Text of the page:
Novels give you a lot of latitude. Think about it: you have time to develop characters, describe places, elaborate on plots and subplots, and explore philosophical questions. There’s a lot of luxury there: luxury of time, luxury of space.
Generally when you’re writing a novel, you’re not aware of the luxury you’re experiencing. It comes home to you, though, when you start thinking about writing shorter fiction. Suddenly you have to telescope everything: plot, drama, characters, background … and still make it sound good!
There are plenty of directions online for how to write a short story, some of them better than others. I’ll leave you to sort through them. In the meantime, though, here are some things to think about before you start writing:
- What is the point? Short stories have this in common with other pieces of writing — the eternal question is, so what? You may have great characters and a fabulous story arc, but unless there’s a compelling point, some sort of moral imperative, a point the reader will take away, the story won’t work.
- Focus on your opening line(s). Readers are less invested at the beginning of a short story — and are far more easily distracted — than they are once they’ve committed to a novel, so you need to grab them right away with a really riveting opening line.
- POV: Don’t commit too soon. Choose a point of view you think will work, but as you write, you’ll figure out whether your choice is in fact what works best for this story. Be flexible and ready to rewrite if your characters tell you they need a change.
- Don’t forget conflict. It’s even more important in the short story than it is in a full-length novel; otherwise the story seems pointless. Often, the conflict is what will answer the so what? question. A story arc may even be more important here than in a full-length piece.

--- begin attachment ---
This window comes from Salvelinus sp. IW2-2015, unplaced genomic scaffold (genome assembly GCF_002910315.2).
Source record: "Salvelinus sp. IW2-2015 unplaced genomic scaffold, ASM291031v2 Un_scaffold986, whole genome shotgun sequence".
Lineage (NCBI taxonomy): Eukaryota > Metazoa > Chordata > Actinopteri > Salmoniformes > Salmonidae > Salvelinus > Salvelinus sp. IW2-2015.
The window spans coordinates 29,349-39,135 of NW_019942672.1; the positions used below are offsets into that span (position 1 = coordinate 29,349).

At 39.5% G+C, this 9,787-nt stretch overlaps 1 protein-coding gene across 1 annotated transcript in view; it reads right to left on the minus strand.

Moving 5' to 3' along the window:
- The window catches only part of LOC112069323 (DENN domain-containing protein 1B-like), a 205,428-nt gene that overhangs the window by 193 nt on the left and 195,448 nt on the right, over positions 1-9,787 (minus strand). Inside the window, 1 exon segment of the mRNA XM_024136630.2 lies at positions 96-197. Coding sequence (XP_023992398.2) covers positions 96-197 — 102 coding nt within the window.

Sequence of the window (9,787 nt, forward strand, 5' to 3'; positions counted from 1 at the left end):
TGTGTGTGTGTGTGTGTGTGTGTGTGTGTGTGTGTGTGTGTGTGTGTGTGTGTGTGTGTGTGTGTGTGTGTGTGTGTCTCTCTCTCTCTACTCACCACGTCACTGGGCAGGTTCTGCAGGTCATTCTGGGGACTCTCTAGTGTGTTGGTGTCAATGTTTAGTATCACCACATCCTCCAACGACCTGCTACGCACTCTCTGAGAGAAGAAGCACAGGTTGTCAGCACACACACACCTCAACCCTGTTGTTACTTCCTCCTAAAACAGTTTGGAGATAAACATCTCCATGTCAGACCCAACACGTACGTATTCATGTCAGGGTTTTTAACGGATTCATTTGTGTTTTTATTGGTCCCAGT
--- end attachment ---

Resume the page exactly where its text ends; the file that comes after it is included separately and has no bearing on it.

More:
- Editing is critical. Pare your story down to the barest of bare bones. Try and shorten it by at least a third from your first draft. Be concise, be succinct, be clear. Sometimes a mere suggestion is as powerful — or more so — than a long description. Trust your reader to read between the lines.
At the end of the day, remember it’s always about the reader. In many ways, short stories demand far more of the reader than do other genres. In some ways, they demand more of the reader than they do of the writer! There’s a whole lot of trust required: I’m going to plunge you directly into an environment you don’t know, surrounded by characters you haven’t met, and make you think about things you don’t expect. And all of it in the space of five minutes.
If you don’t believe me, try it. Put together a stack of short stories. Read three or four of them in a row. Exhausted yet? It’s tricky to plunge into a reading story and then, just as you start to feel comfortable inside it, find that it’s over. Be good to your reader, and don’t make them work any harder than the genre already requires!
This article was originally published at Jeannette de Beauvoir. Jeannette helps writers figure out, among other things, the right length for their stories!